A Free Man is always referred to as Master and a Free Woman as Mistress. If a person is disguised or you cannot tell, use Master and then beg forgiveness for your mistake if reprimanded.
First, if you are with your Master, ask permission to greet. Do not speak until you have, unless he has given you a standing order that you do not have to ask permission to greet.
Second, never greet until you are on your knees. Greeting Free while standing gives them the impression you think you are of the same status as a slave, and you are not. This is a high insult to them.
Third, the order of greeting is important. You always greet your Master/Mistress first (Tal, my Master). Next are Masters (Tal, Masters), then Mistresses (Tal, Mistresses). Last you greet the other slaves (tal kajiri and kajirae). If you know the other slaves, then you may use brothers and sisters instead. A couple of other things to recognize when greeting:
a) Use capitals when greeting Free in SL. This gives an added level respect to them.
b) You may combine a greeting of Master and Mistress, such as Tal Masters and Mistresses. Do this only though if there are a lot of people around. This shortens the greeting process for all involved.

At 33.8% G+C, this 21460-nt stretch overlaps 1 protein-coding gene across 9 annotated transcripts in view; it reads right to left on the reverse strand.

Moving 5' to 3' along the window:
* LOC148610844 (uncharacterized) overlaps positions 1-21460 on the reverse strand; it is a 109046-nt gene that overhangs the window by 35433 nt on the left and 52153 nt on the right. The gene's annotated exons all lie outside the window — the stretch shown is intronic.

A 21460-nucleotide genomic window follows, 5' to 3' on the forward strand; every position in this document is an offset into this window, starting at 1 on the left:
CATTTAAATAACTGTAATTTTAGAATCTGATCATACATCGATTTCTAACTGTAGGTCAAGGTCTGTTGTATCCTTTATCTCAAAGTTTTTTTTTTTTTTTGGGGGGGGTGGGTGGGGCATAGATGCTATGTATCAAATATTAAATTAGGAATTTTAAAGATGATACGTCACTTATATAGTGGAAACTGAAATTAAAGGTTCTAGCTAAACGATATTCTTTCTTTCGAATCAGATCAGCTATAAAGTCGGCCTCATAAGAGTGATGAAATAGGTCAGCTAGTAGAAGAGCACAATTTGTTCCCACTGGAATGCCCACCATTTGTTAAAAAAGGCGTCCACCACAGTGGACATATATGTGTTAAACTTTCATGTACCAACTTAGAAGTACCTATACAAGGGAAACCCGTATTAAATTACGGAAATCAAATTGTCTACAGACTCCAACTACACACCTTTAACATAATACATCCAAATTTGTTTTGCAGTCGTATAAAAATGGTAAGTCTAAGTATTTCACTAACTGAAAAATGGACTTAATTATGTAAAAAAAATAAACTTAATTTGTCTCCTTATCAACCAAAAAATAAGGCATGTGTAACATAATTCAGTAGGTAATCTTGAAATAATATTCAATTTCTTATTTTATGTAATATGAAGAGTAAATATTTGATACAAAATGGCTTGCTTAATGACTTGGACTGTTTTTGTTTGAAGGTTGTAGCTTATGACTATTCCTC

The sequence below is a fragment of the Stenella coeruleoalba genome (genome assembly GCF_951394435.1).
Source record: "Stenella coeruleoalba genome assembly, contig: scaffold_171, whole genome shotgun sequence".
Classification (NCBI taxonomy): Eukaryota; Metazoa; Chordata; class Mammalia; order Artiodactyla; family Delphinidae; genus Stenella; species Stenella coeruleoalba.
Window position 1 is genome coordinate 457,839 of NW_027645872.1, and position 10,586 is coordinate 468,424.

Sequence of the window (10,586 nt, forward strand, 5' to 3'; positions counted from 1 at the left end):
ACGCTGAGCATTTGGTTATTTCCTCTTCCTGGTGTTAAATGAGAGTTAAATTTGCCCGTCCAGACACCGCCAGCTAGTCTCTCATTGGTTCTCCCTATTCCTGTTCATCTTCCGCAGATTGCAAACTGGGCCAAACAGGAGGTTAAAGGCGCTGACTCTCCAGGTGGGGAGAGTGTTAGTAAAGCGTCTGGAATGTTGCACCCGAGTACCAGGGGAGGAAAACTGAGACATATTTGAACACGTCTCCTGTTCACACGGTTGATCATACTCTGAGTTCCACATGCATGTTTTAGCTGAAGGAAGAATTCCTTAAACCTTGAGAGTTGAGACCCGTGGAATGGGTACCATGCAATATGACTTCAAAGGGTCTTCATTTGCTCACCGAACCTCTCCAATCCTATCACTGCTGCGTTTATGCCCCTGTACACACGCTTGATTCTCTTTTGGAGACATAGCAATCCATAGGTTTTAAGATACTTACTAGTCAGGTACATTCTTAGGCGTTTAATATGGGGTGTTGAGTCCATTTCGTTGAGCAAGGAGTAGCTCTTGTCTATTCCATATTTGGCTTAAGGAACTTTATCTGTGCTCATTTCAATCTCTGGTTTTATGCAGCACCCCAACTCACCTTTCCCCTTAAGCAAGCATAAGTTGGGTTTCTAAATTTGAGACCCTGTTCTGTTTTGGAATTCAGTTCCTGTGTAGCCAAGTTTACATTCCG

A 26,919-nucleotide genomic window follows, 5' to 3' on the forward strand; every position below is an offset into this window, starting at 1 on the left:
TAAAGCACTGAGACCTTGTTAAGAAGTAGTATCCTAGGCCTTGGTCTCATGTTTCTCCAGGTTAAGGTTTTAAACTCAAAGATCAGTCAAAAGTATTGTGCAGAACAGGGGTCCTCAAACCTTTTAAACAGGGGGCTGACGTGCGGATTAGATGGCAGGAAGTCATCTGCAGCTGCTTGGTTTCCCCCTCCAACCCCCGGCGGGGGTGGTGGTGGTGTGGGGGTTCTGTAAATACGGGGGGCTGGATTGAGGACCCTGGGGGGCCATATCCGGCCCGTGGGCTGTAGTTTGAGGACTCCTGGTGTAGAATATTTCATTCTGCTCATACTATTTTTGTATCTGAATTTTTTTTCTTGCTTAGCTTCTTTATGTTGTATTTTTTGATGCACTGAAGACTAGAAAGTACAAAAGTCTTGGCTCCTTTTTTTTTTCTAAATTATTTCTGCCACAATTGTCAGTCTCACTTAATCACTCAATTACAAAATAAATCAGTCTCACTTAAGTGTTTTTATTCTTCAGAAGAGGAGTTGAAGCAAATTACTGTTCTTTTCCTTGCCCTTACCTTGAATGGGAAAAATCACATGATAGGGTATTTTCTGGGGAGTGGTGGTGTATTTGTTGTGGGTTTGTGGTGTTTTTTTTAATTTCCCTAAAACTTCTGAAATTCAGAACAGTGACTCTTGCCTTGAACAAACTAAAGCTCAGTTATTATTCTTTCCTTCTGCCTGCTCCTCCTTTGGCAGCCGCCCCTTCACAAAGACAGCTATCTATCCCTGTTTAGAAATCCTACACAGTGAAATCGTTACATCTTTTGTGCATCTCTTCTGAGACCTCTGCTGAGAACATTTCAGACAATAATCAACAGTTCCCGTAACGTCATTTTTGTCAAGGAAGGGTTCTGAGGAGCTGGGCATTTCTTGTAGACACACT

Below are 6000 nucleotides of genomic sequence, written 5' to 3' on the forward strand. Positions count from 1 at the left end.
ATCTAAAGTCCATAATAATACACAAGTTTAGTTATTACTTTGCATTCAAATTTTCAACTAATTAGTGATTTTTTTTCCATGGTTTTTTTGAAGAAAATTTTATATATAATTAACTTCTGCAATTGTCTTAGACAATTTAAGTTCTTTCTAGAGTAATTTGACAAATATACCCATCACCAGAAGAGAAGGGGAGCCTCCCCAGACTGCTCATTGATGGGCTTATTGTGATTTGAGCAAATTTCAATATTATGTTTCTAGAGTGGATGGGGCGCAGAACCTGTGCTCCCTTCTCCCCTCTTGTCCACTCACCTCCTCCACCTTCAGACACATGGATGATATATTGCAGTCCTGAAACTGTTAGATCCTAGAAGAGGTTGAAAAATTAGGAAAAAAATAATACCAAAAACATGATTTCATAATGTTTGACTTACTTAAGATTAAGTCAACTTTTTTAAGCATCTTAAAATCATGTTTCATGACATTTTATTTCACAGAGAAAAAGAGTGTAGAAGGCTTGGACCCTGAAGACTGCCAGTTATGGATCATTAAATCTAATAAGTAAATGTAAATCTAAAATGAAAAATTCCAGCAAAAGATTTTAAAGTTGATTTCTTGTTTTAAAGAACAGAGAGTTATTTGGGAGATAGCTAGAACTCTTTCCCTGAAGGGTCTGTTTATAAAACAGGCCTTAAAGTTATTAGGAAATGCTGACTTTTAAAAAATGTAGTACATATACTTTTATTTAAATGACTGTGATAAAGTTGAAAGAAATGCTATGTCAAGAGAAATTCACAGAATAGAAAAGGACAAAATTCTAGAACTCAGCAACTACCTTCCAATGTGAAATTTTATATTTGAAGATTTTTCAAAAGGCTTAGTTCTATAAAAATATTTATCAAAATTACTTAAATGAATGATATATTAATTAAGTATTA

c) You never use titles or names when greeting, with the exception of the Ubar. So Tal, Master First Sword, or Tal, Master Matrix, is never acceptable. If you do need to indicate a particular Free, do the following…/me turns slightly to Master Matrix….”Tal, Master”.
d) If the Free are in a heated discussion, emote your greetings instead, as this is less interruptive to the conversation. So for example /me whispers softly…”Tal Masters and Mistresses”. If the conversation is heated do NOT greet the other slaves.
e) Be careful of greeting assassins. An assassin will emote being disguised and moving towards his victim. Though you can see this in SL, in character, you role play not seeing him. Greeting an assassin before he has revealed himself can result in death for a slave. So make sure you do not greet assassins until they have spoken, or come close enough that it is obvious you can see them.